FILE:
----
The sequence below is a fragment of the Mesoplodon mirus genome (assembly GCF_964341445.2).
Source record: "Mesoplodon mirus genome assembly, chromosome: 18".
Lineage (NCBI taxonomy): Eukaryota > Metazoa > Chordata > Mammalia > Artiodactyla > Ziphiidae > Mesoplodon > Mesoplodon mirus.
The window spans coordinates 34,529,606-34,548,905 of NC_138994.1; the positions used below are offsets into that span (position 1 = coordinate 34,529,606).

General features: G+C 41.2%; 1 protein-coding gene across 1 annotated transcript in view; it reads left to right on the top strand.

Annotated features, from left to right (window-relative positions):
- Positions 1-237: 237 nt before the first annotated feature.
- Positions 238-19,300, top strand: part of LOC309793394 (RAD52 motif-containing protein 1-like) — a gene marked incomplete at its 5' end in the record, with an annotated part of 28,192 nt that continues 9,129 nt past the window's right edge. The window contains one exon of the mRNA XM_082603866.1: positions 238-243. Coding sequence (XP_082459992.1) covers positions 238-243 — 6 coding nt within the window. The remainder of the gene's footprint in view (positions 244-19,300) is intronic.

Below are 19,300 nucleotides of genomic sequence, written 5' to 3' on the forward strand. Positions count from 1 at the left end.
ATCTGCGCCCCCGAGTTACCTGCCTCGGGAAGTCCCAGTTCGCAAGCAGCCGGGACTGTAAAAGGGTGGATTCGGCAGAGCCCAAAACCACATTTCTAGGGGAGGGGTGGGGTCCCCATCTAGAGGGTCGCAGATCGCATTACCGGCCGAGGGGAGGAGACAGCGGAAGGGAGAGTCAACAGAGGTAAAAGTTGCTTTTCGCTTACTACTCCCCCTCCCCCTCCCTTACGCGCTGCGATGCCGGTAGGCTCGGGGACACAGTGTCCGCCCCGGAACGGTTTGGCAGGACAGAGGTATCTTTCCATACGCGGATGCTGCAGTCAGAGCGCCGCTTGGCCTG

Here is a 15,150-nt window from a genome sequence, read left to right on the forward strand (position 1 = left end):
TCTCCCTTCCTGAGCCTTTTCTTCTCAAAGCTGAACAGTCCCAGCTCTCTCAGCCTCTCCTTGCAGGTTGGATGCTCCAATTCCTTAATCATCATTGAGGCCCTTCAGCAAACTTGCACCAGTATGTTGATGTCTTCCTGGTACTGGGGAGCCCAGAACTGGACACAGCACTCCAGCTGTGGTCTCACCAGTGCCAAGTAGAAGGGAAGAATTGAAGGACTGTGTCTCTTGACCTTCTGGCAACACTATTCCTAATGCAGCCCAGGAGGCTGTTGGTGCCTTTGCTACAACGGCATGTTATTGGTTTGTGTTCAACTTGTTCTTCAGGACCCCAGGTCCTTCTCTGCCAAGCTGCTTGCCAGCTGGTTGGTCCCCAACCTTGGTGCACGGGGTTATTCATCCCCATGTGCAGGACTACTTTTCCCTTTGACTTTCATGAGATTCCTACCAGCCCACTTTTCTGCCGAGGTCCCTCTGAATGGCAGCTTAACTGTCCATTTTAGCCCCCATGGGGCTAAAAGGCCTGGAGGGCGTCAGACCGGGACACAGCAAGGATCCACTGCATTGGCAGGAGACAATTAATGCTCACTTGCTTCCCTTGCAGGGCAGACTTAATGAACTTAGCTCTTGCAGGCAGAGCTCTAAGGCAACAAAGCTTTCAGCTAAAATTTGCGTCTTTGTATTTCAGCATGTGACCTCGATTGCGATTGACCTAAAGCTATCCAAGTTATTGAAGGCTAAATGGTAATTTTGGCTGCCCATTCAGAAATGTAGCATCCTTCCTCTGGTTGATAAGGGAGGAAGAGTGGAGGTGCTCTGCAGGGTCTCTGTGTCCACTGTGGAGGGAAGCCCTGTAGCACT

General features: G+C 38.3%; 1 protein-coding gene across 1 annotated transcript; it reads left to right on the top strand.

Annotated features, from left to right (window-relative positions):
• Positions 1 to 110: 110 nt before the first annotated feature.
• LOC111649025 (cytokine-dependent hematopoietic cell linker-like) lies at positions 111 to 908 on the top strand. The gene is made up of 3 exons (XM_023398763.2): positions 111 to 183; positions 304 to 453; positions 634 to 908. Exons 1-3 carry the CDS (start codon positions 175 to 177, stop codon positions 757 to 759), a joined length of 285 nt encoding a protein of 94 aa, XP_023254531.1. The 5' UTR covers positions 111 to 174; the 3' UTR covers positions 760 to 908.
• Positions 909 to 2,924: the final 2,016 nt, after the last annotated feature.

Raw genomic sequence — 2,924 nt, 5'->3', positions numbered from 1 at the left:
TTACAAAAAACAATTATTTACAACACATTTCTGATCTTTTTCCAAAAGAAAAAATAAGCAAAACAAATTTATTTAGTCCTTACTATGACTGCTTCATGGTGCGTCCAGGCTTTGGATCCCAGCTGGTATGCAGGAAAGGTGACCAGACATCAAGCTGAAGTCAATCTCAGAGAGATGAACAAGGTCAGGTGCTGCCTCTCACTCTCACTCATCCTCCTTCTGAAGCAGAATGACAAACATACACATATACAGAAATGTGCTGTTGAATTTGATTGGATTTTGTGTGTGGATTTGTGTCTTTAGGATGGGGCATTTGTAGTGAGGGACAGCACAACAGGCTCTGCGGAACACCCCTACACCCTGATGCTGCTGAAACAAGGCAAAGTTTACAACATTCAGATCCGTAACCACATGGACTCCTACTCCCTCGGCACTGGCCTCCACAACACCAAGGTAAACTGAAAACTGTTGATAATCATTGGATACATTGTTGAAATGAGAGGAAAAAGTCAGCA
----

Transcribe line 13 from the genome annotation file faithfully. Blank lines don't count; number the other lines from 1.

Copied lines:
General features: G+C 38.3%; 1 protein-coding gene across 1 annotated transcript; it reads left to right on the top strand.